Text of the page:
Tag Archives: Analysis

Battle Lab: Games and Sims for Training and Learning, II

Continuing the long-running discussion ~

Dr James Sterrett, 12 December 2017

Previously published back at GrogNews, we have a guest article written by Dr James Sterrett, an instructor at the US Army’s Command and General Staff College. Please note that these are his ideas and are not reflective of official US Army policy, doctrine, canon, religion, or other official imprimatur.

the objective of an activity [is] more important that the software (or paper rule set) being used

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Brant and I have cheerfully sparred over the distinction between games and simulations over the years.  What follows is my take, focused on training & education, in two different variants.  The first is useful as a snappy comment, while the second works better analytically.  In the end, both point to the objective of an activity as more important that the software (or paper rule set) being used, and neither variant is perfect.

Battle Lab: Why Logistics Sucks

Why logistics so rarely shows up in wargames ~

Brant Guillory, 25 October 2017

Here’s a logic puzzle for you.

You have 4 snakes that have to get through a maze. They each have a destination, but there are only 3 start points and only 3 endpoints. Oh, and the routes through the maze cross in several places, which means you have to sequence your snakes through the maze. And by the way, there is a certain sequence the snakes need to depart and arrive.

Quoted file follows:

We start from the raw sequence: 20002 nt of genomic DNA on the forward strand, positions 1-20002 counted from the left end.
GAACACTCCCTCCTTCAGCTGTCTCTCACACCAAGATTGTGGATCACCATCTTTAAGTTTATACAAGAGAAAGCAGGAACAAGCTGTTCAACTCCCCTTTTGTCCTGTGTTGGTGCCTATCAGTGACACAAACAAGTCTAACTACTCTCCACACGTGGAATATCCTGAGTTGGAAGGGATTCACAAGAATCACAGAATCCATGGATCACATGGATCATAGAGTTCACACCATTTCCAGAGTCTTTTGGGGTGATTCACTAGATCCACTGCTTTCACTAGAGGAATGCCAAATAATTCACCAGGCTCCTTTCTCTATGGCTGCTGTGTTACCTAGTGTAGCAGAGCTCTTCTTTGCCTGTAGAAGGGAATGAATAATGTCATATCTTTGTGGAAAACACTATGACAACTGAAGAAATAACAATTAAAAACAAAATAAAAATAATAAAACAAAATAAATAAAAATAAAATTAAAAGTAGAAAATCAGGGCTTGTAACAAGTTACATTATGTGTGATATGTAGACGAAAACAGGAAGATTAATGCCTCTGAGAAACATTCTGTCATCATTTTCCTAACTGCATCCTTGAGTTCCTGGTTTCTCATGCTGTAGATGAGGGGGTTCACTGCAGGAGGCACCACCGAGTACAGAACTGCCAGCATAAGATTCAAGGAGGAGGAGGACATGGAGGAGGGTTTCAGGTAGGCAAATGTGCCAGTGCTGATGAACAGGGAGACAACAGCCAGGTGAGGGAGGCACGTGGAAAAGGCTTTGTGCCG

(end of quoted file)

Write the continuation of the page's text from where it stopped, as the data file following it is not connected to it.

Does your head hurt yet? What if we started putting some obstacles in the maze? How about if the snakes stop off for a bite to eat? What if we start including snakes going the other direction, too? Some passageways are too small for some snakes, do you route them through those pathways to free up space for other snakes even if the smaller ones now take longer to get where they’re going?

Battle Lab: Headquarters in Wargames

Originally published in Battles! Magazine, here’s a look at HQ units on your tabletop ~

Brant Guillory, 3 May 2017

How are headquarters units implemented in wargames, and what functions do they serve? As wargamers, most of us have enough appreciation of history to understand the value of a headquarters in combat and its ability dramatically affect a battle as it unfolds. There are a variety of ways in which headquarters units can be portrayed on the tabletop.

But first, let’s look at what they do in real life (as always, “the disclaimer”: the doctrine being discussed is American; it’s what I know).

GrogCast Season 4, Episode III

GrogCast Season 4, Episode III
The GrogCast

 
 
00:00 / 45:22
 
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18 October 2016 ~

Our first guests of Season 4 are Matthew Kirschenbaum and Pat Harrigan, editors of the fabulous tome Zones of Control, which we previously reviewed.  They give us some insight on how the book came about, the process of pulling it all together, and some surprises from the contributors.